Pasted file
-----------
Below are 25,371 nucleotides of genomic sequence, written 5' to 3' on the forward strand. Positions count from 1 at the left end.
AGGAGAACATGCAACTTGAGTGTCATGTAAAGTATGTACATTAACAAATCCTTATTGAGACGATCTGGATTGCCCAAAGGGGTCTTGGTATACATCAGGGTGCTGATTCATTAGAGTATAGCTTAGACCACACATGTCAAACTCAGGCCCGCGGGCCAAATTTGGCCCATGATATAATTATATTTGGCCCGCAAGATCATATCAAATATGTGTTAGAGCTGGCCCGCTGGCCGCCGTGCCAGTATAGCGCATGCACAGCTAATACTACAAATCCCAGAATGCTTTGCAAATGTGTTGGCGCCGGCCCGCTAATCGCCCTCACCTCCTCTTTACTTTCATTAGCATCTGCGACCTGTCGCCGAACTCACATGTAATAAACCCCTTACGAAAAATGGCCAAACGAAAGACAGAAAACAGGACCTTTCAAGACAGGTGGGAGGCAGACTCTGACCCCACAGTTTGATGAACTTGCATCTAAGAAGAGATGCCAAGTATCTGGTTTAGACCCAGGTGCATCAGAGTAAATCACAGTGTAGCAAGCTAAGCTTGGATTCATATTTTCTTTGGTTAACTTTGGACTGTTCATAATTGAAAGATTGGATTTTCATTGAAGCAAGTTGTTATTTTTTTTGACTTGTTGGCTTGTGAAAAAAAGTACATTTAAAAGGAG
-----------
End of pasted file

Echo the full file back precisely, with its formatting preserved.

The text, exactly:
Below are 25,371 nucleotides of genomic sequence, written 5' to 3' on the forward strand. Positions count from 1 at the left end.
AGGAGAACATGCAACTTGAGTGTCATGTAAAGTATGTACATTAACAAATCCTTATTGAGACGATCTGGATTGCCCAAAGGGGTCTTGGTATACATCAGGGTGCTGATTCATTAGAGTATAGCTTAGACCACACATGTCAAACTCAGGCCCGCGGGCCAAATTTGGCCCATGATATAATTATATTTGGCCCGCAAGATCATATCAAATATGTGTTAGAGCTGGCCCGCTGGCCGCCGTGCCAGTATAGCGCATGCACAGCTAATACTACAAATCCCAGAATGCTTTGCAAATGTGTTGGCGCCGGCCCGCTAATCGCCCTCACCTCCTCTTTACTTTCATTAGCATCTGCGACCTGTCGCCGAACTCACATGTAATAAACCCCTTACGAAAAATGGCCAAACGAAAGACAGAAAACAGGACCTTTCAAGACAGGTGGGAGGCAGACTCTGACCCCACAGTTTGATGAACTTGCATCTAAGAAGAGATGCCAAGTATCTGGTTTAGACCCAGGTGCATCAGAGTAAATCACAGTGTAGCAAGCTAAGCTTGGATTCATATTTTCTTTGGTTAACTTTGGACTGTTCATAATTGAAAGATTGGATTTTCATTGAAGCAAGTTGTTATTTTTTTTGACTTGTTGGCTTGTGAAAAAAAGTACATTTAAAAGGAG